This is about the second time this year I didnt struggle to make the cut, so Im just happy with that, he said. Im usually choking so bad coming down the last few holes on Friday because I want to play the weekend. I felt great today. Even when I was 2 over through five, I knew I was going to make some birdies somewhere.
 
Perhaps its a coincidence that Calcavecchia won his British Open at Royal Troon, about 15 miles up the Ayrshire coast, when he shot 68 in the final round and got into a three-way playoff with Wayne Grady and Greg Norman, who shot 64 that day. Calcavecchia birdied the last two holes to win.
 
He is among the few U.S. players who were at Turnberry when it last hosted the Open in 1994, and they were grilling him on the charter flight from Illinois. Asked if he was a mentor to younger players, such as co-leader Steve Marino, Calcavecchia chuckled.
 
I would never think Im the type of guy anybody could learn anything from, to tell you the truth, he said. And I think experience is way overrated. All that means is Ive hit more bad shots than all the guys that are 20 years old, and theyre lingering in my brain.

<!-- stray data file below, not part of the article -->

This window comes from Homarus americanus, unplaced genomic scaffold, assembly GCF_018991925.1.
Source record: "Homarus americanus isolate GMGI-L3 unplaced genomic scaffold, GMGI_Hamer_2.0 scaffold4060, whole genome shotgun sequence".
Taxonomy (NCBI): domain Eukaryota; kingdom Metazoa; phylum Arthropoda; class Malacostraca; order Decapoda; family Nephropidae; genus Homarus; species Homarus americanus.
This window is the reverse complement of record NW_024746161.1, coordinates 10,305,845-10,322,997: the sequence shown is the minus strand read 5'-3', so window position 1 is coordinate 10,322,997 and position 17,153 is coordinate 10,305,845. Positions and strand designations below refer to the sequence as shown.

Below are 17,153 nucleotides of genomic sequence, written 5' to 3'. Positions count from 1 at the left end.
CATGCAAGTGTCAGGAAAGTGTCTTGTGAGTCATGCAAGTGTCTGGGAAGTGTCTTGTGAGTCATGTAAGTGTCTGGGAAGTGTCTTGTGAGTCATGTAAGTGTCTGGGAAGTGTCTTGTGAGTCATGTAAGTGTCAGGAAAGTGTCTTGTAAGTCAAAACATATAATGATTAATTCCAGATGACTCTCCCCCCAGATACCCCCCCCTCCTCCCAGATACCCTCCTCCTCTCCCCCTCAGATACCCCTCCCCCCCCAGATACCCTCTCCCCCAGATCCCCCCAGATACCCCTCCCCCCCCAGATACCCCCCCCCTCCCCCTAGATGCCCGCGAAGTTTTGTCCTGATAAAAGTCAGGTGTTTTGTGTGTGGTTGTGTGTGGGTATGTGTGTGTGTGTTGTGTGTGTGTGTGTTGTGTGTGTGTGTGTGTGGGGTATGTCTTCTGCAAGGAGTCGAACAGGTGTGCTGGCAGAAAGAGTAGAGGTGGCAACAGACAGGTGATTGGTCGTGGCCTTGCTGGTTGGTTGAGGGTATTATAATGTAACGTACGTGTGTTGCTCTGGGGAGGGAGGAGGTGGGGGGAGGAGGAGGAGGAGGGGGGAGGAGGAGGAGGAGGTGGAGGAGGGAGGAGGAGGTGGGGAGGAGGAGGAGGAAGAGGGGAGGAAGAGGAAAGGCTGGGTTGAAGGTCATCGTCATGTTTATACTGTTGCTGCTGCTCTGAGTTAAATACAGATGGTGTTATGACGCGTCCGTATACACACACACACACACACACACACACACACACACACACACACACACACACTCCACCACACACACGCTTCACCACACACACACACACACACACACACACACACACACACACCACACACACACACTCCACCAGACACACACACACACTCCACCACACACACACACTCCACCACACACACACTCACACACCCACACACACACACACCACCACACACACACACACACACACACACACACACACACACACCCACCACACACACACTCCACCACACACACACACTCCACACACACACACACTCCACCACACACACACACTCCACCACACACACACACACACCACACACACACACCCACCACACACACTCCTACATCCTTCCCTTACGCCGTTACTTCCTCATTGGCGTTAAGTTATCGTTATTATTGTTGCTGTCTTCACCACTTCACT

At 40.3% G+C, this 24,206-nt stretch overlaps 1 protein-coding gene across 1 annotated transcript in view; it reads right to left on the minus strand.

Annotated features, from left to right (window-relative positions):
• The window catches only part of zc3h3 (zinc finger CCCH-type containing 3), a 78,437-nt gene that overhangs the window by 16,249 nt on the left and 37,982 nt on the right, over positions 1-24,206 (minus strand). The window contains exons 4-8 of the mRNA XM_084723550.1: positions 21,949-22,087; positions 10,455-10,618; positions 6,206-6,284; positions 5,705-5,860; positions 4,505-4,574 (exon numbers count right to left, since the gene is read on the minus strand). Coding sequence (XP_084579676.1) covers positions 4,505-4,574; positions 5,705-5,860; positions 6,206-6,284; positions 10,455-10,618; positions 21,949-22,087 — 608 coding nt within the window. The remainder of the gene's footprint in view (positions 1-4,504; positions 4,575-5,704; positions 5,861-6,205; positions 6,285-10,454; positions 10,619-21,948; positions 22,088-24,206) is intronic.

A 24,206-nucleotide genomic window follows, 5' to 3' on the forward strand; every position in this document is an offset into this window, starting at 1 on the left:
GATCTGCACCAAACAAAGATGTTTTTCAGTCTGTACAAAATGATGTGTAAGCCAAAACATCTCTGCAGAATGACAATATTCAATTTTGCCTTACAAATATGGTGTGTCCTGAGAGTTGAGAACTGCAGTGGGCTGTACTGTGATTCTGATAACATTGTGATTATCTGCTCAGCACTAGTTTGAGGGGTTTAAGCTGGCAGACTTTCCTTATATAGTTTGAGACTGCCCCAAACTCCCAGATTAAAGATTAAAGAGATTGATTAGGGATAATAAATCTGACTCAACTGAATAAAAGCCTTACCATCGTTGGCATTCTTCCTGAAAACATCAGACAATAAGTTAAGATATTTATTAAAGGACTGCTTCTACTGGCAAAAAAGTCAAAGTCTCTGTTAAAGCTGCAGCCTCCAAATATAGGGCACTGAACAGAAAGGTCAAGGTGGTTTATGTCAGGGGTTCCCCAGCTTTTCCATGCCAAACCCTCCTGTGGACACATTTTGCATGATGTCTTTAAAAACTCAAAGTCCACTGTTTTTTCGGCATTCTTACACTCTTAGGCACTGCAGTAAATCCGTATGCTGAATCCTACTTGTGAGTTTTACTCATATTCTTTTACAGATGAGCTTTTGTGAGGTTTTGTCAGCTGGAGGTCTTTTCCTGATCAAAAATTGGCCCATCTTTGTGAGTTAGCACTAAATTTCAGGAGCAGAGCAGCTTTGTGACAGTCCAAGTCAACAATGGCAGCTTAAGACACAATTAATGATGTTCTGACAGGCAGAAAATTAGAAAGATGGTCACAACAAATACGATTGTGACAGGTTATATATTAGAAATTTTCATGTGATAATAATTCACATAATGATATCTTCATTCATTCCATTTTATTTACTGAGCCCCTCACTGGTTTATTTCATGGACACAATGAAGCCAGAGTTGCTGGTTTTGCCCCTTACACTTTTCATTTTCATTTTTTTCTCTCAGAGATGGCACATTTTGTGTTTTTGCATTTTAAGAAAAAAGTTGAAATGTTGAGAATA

There havent been too many bad shots over 36 holes at Turnberry. The question is whether he can hold up for two more rounds.
 
And if that happens, what will be in the bottom of the Claret Jug.
 
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    Monty grabs lead entering final round in season-opener

    By Associated PressJanuary 20, 2018, 4:00 am